If you do not know her name you may have seen Ailsa Stewart's archived photographs on the walls of Whanganui Hospital.
Or you be familiar with some of her work on the Whanganui District Council.
A former nurse, a district health board member and a district councillor are just some of a few roles Stewart held within the community.
Now, Stewart has been recognised as one of the 100 Zonta New Zealand Women of Achievement.
The award highlights the contribution made by the 100 women and how it continues to make a significant difference in the lives of women and girls and the community.
A Zonta Whanganui spokesperson said Stewart received her award for devoting her life and career to caring for others, particularly women, children and the elderly.
Stewart joined Zonta Whanganui in 1998 and said Whanganui is very lucky to have a club especially in a small provincial town.
"It's very important that in a mostly female profession that one must keep socialisation, the importance of socialisation and working in the community is terribly important and I liked the objectives of Zonta."
After completing both her general registered nurse and Plunket nurse training, Stewart's nursing career took her to Scotland in 1971 where she worked as a midwife and then returned to Wellington to carry out advanced nursing studies.
When she returned to Whanganui she was appointed to the maternity unit where she spent 14 years integrating maternity into the general side of the hospital.
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During that time the New Zealand Government sent her to the Kingdom of Tonga to use her nursing skills.
After being made redundant in 1992 after Simon Upton's arrival as Minister of Health, she was appointed principal of nursing in the Solomon Islands at the Helena Goldie Hospital.
A year later when returning home on July 1, 1996, Stewart helped start the first nursing service in Whanganui and in 2000 took up a teaching role for caregivers.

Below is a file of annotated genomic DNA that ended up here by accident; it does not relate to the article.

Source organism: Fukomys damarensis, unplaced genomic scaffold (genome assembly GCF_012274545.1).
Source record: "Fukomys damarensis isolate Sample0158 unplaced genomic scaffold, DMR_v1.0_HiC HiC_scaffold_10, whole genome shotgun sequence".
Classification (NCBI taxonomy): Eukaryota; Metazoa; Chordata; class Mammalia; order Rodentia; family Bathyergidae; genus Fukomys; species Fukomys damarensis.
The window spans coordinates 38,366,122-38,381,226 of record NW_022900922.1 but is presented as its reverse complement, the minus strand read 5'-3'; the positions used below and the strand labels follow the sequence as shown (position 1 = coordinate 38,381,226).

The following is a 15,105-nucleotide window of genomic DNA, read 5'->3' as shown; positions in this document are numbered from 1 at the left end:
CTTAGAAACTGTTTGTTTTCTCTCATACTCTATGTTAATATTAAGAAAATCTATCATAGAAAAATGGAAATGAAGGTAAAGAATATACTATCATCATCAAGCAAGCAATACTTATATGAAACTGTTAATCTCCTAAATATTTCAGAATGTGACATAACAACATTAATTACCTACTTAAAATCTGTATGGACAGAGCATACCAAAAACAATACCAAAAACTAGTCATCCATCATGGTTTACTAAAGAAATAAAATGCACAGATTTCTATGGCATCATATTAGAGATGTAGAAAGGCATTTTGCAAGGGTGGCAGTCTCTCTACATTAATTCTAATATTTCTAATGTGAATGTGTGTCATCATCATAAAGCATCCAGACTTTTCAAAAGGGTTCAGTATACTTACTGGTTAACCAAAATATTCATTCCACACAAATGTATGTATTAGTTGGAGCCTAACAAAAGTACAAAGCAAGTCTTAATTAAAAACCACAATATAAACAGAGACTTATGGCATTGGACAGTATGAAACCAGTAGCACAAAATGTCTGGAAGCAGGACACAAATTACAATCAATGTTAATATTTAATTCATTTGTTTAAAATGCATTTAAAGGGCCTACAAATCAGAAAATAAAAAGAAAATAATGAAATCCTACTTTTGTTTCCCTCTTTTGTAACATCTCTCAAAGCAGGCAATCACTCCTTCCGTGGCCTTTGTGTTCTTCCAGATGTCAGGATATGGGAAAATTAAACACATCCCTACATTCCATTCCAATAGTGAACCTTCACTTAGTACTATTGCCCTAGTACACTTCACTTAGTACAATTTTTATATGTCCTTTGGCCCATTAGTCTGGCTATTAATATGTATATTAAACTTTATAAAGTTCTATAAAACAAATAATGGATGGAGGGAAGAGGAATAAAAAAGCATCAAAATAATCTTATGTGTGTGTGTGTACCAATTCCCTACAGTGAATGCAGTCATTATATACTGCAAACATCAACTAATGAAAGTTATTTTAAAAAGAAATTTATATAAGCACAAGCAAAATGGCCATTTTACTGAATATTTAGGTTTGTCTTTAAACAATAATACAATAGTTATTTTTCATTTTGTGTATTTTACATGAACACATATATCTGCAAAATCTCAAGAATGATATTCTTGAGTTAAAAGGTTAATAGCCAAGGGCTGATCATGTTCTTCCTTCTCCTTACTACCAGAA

"We could see that caregivers were the people of the future looking after folk in their own home and they needed training and so I took up the role of training under the auspices under the health education trust."
Being a district councillor for nine years she was asked with four organisations that included chairing the community development organisation and the horticultural society.
Stewart is also a life member of the National Council of Women.
And if her career efforts were not enough Stewart is also on the Positive Aging committee, on the board of Alzheimers New Zealand and is part of the Castlecliff Community Charitable Trust.
Retired after 55 years in her profession, Stewart is now a voluntary archivist for both Zonta Whanganui and the Whanganui hospital, giving around 30 hours a week.
Stewart said society and women's rights have dramatically changed over the years and women have had to fight hard for them to change.
"Working women now is acceptable, children or no children, is now acceptable and it is recognised we give a very valuable amount to the community."
Stewart received the Women's Suffrage Medal in 1993 and in 2006 received the Queen's Service Order.
The women of Zonta celebrated Stewart alongside their international centennial.